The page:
Once Vivado is installed correctly, we can go ahead and begin our project. First, start Vivado and click "Create Project." This will open up a series of windows to guide you through picking a location for your project (feel free to put it wherever you want in your file tree) and a board the project is associated with. We will not specify any sources when creating the project, so make sure to click that check box when you see it. The board we are developing on is the Zybo board, and the specific board part we used for our project can be found in the image for this step.

Once the project is successfully created, click "Create Block Design" in the left-hand toolbar of Vivado. You may name your design whatever you want, but we used the default of "design_1" for ours. Store this block design local to the project, the default option in most cases. Once finished, these operations should open up a new window in Vivado containing an empty block diagram.

Step 4: Package Custom IP for Block Diagram Import

Before we create the block diagram for this project, we need to tell Vivado about a few custom modules we'll be using in the design. Click "Tools->Create and Package New IP..." to open a window that helps us do this! We will be packaging a specified directory for this task (well, actually a few, but we'll get to that). When Vivado asks for the directory, navigate to any of the folders contained in the 'hdl' section of the GitHub project, then click "Next." This should open a new, temporary Vivado project to package up all of our VHDL code. In this project, navigate to "Review and Package," then click "Package IP." This will close the project, and our custom VHDL module will be ready for use. Repeat this process with every submodule folder in the Github project, as we'll need them all for our block diagram.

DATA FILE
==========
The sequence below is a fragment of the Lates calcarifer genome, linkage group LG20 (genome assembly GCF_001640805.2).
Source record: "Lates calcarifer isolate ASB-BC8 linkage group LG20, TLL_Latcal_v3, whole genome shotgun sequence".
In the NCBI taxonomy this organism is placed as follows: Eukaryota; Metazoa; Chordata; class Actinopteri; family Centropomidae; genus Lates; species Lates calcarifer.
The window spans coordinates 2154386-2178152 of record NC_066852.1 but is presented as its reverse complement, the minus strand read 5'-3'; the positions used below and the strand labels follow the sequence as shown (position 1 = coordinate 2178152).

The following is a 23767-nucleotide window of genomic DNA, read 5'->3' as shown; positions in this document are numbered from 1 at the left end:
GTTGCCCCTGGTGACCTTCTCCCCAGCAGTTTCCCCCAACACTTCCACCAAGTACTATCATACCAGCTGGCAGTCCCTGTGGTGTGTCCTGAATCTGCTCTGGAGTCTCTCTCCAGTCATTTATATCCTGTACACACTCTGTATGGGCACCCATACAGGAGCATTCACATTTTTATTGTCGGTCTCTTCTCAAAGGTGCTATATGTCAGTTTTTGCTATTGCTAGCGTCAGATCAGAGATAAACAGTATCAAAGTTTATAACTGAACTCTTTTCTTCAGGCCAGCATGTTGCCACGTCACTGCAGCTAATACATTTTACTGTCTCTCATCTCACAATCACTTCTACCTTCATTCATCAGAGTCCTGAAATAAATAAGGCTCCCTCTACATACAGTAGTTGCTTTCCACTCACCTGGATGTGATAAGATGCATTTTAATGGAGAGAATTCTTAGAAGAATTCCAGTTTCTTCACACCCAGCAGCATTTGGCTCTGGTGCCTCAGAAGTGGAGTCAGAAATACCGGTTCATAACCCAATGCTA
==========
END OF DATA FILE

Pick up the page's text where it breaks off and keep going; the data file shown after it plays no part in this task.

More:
Once this is finisehd, we just need to tell Vivado where to find these newly-packaged IP blocks. Click "Tools->Settings..." and navigate to "IP->Repository". Then, add the entire 'hdl' folder of the Github project as an IP repository. This will tell Vivado to look for custom IP blocks in this folder, making them available for use in our block diagram.

Step 5: Create Block Diagram and HDL Wrapper